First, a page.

A gun, mixed with a controller mod, became so deadly it was banned from competitive Call of Duty
Why would a weapon that is available to both teams need to be banned?
Yesterday, Major League Gaming announced they've decided to ban the FAL assault rifle from use in the qualifiers for the upcoming Call of Duty: Black Ops 2 competition at the MLG Spring Championship in Anaheim on June 28-30.
It seemed odd that a weapon would be banned when it is available to both teams, so I reached out to journalists covering Black Ops 2 to learn more about why MLG felt it needed to take this step. A representatitve from MLG itself declined comment, but did confirm the weapon's ban.
I wanted to know more about what it was about this weapon in particular that made it a favorite of professional players and a target for MLG.
Alex Rubens, game journalist and owner of eSportsUpdates.com, told me that when combined with a commonly used controller mod, the FAL was basically unstoppable when used by high-level players. These mods are called SCUF controllers, and come with two main features designed specifically for Call of Duty.
First, SCUFs have two buttons on the back of the controller that are tied to the face buttons of the Xbox 360 controller. They're used to allow players to perform a move known as the “jump shot” which involves them quickly leaping into the air while targeting and shooting at the enemy. This is very hard to do with a normal controller, as you can't hold the jump button and use the right analog stick to aim at the same time. This button configuration allows players some extra agility that can be crucial at the top level.
The other main feature is a set of screws that are drilled into the center of the controller's triggers. In Black Ops 2, the trigger fires your weapon even if only depressed half way, so some players consider the extra length of the trigger pull to be wasted time between shots. The screw stops the trigger half way allowing for extremely fast manual fire. In fact, Rubens said that pro players using SCUF controllers can fire the FAL faster than the automatic fire mode, which is one of the main reasons behind the ban. In essence, they were able to use the gun more effectively than the game's designers had ever intended.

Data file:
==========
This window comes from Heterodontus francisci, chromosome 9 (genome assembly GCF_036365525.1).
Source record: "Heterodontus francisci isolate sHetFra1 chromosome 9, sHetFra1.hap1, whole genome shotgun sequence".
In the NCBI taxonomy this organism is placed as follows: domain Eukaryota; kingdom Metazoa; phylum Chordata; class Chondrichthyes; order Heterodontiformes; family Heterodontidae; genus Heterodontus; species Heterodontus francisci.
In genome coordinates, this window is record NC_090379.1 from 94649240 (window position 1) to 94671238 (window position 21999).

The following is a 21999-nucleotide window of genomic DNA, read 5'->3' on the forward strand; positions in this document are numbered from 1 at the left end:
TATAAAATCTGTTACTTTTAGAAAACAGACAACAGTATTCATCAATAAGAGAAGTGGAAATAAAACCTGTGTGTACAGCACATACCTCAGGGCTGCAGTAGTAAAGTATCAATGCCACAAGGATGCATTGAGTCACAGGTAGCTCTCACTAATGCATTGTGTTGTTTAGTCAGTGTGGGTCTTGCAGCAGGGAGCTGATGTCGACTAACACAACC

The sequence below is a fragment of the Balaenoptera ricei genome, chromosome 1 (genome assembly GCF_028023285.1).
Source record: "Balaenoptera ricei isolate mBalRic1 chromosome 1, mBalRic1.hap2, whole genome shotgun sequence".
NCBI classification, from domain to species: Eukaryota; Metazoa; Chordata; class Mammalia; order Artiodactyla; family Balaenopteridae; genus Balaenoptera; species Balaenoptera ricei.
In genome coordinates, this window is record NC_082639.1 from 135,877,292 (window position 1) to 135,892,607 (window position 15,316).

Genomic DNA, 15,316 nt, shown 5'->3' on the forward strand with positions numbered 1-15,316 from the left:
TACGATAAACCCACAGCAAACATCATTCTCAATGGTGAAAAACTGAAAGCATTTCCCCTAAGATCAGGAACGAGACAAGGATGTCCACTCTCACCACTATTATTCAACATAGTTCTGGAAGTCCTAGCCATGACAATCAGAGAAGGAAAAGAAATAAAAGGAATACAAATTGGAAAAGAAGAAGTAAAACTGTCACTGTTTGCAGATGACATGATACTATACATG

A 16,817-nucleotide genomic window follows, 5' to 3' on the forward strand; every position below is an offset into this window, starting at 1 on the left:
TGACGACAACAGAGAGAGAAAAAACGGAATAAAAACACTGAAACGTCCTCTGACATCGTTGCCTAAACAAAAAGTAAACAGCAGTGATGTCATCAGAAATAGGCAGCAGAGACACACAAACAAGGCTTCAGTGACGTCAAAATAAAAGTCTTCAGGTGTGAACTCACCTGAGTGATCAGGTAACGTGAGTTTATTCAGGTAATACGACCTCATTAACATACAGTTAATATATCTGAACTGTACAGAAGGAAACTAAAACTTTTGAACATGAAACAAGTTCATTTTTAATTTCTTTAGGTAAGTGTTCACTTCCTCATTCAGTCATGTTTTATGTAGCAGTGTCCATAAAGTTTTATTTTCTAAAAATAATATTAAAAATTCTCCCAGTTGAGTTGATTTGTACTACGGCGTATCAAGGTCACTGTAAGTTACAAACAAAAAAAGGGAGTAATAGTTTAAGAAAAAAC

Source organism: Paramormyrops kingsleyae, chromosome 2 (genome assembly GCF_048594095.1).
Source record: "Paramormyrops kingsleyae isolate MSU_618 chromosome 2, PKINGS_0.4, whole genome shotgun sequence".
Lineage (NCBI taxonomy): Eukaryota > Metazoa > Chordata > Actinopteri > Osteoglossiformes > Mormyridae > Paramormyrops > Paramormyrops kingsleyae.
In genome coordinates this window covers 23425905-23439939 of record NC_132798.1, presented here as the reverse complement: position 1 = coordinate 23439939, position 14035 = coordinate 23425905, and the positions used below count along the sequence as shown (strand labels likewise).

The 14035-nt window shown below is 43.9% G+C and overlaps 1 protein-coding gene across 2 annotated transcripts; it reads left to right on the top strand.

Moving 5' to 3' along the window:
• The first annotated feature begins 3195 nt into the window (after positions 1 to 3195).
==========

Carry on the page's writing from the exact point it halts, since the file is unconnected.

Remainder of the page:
The FAL was a particularly deadly combination. “When [manually firing one shot at a time as described above], there's essentially no recoil,” said Rubens. “Every shot is direct on target and when it only takes two shots to kill even at long distances since it doesn't lose damage over distance, the FAL can kill before other guns can get a shot off.”
Rubens added that the gun's clip size is also a beefy 25 bullets, which meant that in the right hands, a dozen enemies could be killed without the need for a reload. Beyond that it also had great power and accuracy even when firing from the hip, which meant that it could be even better in close range fights than weapons that were intended for close range battles.
“Call of Duty works with two major types of players: Anchors who use the FAL and Objective players who use SMG,” said Joshua Reilly, general manager at eSports-Nation.com. “Objective players are supposed to win close range gun fights, however, the FAL is too powerful and can win the fight in too many different situations.”
The result was that players were essentially forced into using this gun over all others, and that makes the game pretty boring. And it's not super exciting when all players essentially have an instant death beam at their disposal.
“Some players asked for a patch instead, calling for Treyarch to nerf the gun, but in the end, it didn't make sense logistically to nerf the FAL for all when the professional scene represents 1% of the overall community,” said Rubens.
How does this affect the game?
As of right now it's hard to tell, and we'll have to wait until the MLG Spring Championship to know for sure. For his part, Rubens suspects this could change that game toward a multi-gun scene.
“The ban means that we'll likely see a revert back to a two-gun [assault rifle] game, with most players using the M8A1 (M8) or AN-94,” he said. “It's not entirely unusual, but most past titles have been a one-gun game.”
This isn't the first time a weapon has been banned from competitive play. Earlier this month, the KAP-40 automatic pistol was banned as well.
If nothing else, this gives us an interesting storyline to follow going into June's MLG, and I'll be watching to see how players react to the new forced changes to the game's overarching strategy.